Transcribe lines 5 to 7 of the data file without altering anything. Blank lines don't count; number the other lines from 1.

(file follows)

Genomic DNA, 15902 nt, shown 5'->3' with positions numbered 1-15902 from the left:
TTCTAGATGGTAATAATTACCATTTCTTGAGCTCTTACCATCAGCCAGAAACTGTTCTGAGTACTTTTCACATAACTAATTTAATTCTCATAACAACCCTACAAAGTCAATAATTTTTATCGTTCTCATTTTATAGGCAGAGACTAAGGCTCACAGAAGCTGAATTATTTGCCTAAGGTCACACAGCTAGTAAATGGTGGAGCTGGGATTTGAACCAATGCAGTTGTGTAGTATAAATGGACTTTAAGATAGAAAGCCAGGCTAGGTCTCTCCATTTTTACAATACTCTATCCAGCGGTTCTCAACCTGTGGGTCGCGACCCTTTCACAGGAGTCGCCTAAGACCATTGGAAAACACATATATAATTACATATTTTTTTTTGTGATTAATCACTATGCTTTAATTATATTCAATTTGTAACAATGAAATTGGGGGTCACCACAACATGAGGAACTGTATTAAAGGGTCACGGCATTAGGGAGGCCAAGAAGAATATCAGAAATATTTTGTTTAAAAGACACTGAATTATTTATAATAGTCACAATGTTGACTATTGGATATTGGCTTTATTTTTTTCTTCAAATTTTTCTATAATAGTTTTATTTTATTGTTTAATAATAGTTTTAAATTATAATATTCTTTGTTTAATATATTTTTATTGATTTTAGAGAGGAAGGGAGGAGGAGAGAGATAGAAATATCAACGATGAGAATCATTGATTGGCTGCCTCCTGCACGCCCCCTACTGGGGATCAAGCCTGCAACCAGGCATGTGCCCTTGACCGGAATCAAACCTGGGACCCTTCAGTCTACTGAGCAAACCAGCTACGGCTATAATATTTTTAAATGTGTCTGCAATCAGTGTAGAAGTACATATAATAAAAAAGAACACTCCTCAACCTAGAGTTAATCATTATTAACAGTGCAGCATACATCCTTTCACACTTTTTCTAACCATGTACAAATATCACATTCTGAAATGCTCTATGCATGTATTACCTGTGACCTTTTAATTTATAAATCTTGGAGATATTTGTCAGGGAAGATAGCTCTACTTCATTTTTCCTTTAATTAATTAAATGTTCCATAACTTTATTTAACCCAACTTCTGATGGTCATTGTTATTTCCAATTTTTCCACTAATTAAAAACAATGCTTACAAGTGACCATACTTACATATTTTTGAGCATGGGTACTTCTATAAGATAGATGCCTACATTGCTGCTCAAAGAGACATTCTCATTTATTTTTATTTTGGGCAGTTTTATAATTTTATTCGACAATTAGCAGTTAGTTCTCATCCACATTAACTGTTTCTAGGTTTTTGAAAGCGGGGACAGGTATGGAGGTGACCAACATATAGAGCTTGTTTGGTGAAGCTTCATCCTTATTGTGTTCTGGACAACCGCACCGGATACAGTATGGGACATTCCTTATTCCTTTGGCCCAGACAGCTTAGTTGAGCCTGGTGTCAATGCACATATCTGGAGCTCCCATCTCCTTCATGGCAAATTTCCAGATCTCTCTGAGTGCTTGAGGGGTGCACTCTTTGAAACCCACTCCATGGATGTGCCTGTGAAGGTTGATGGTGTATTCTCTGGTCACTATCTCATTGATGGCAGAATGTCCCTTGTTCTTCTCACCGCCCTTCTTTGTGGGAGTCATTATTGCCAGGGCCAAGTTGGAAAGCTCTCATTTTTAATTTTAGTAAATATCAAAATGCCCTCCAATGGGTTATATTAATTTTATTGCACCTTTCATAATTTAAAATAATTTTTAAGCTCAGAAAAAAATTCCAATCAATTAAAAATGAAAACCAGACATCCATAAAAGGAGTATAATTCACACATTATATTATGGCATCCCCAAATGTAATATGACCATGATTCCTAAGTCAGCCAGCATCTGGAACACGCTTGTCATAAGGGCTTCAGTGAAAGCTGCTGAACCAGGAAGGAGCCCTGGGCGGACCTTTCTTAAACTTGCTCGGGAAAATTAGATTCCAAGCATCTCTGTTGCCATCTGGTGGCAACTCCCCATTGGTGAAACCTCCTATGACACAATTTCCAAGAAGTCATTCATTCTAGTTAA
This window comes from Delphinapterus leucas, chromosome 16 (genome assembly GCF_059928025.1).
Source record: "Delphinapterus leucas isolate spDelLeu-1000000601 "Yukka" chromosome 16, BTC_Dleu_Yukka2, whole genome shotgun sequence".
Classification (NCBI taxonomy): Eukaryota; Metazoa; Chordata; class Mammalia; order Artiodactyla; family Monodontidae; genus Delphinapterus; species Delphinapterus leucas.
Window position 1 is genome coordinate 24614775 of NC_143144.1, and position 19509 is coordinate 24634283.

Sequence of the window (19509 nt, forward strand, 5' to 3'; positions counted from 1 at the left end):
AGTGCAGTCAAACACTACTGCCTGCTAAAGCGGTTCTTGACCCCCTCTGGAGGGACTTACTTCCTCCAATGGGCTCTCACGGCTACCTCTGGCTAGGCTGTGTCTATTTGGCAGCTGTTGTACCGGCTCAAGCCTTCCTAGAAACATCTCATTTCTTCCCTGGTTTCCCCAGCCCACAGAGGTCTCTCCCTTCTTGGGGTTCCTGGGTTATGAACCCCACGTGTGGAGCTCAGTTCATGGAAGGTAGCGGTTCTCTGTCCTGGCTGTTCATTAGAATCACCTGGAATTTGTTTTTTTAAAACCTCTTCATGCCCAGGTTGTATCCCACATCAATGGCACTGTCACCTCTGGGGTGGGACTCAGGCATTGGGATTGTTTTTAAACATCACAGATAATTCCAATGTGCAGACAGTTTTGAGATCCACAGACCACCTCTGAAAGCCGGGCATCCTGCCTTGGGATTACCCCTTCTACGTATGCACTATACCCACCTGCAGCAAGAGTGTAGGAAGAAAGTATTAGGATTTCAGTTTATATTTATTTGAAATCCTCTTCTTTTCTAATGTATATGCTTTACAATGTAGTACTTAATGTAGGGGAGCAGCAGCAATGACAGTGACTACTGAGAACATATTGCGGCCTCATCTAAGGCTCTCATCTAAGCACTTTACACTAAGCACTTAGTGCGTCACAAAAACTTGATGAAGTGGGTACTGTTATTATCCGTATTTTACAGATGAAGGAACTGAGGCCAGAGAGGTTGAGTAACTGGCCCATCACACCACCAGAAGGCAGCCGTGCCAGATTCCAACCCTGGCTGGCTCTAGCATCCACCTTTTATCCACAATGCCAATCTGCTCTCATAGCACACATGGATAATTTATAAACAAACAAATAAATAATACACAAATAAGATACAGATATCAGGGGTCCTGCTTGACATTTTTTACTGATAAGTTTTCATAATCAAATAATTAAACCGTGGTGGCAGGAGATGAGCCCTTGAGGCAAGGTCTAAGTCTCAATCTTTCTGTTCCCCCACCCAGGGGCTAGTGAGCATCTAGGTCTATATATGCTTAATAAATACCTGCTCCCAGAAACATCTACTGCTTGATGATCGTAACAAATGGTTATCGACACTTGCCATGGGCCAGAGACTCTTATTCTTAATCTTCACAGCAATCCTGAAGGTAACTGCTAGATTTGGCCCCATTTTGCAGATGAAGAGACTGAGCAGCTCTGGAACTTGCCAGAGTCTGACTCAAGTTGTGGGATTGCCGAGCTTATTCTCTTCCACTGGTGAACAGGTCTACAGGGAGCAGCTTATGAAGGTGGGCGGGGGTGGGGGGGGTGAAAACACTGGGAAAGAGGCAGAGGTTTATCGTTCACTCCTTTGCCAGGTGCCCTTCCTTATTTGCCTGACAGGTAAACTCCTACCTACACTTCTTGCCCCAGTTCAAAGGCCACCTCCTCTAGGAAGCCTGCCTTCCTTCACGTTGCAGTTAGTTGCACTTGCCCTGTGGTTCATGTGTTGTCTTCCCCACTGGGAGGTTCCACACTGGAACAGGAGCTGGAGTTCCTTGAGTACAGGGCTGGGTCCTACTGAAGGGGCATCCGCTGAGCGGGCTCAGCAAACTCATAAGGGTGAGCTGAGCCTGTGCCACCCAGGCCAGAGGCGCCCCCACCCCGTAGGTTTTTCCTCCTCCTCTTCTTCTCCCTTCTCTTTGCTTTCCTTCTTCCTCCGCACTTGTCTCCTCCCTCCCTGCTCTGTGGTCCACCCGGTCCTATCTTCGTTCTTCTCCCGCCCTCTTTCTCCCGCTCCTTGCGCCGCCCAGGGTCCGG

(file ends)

Classification (NCBI taxonomy): Eukaryota; Metazoa; Chordata; class Mammalia; order Artiodactyla; family Monodontidae; genus Delphinapterus; species Delphinapterus leucas.
Window position 1 is genome coordinate 24614775 of NC_143144.1, and position 19509 is coordinate 24634283.

Sequence of the window (19509 nt, forward strand, 5' to 3'; positions counted from 1 at the left end):